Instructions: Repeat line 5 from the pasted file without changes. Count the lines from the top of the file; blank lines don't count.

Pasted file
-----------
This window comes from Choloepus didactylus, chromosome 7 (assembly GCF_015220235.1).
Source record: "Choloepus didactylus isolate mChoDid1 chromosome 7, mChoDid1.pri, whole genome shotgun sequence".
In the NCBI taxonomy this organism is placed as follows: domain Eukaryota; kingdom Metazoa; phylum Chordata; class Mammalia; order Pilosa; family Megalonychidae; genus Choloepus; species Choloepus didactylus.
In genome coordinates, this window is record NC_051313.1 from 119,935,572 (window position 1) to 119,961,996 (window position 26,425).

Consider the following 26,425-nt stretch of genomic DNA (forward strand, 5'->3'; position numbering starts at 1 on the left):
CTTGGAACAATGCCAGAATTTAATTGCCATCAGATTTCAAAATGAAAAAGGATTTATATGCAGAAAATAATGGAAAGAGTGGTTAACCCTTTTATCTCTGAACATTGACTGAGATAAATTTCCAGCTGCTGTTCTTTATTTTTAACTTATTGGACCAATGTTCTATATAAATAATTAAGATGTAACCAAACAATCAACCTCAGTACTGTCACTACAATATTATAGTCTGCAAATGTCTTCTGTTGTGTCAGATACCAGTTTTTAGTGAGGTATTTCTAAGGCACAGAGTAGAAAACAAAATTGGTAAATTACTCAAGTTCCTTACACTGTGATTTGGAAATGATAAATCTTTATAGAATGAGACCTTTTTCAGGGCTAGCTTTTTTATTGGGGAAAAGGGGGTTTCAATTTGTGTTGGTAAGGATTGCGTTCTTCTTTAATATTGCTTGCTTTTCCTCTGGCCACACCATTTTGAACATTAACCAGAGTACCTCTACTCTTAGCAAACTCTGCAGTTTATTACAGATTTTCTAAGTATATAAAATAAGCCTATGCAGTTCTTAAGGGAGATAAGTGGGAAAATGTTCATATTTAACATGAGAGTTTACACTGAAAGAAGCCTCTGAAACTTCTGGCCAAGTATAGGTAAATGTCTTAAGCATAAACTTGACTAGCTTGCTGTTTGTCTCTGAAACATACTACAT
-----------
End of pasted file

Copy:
Consider the following 26,425-nt stretch of genomic DNA (forward strand, 5'->3'; position numbering starts at 1 on the left):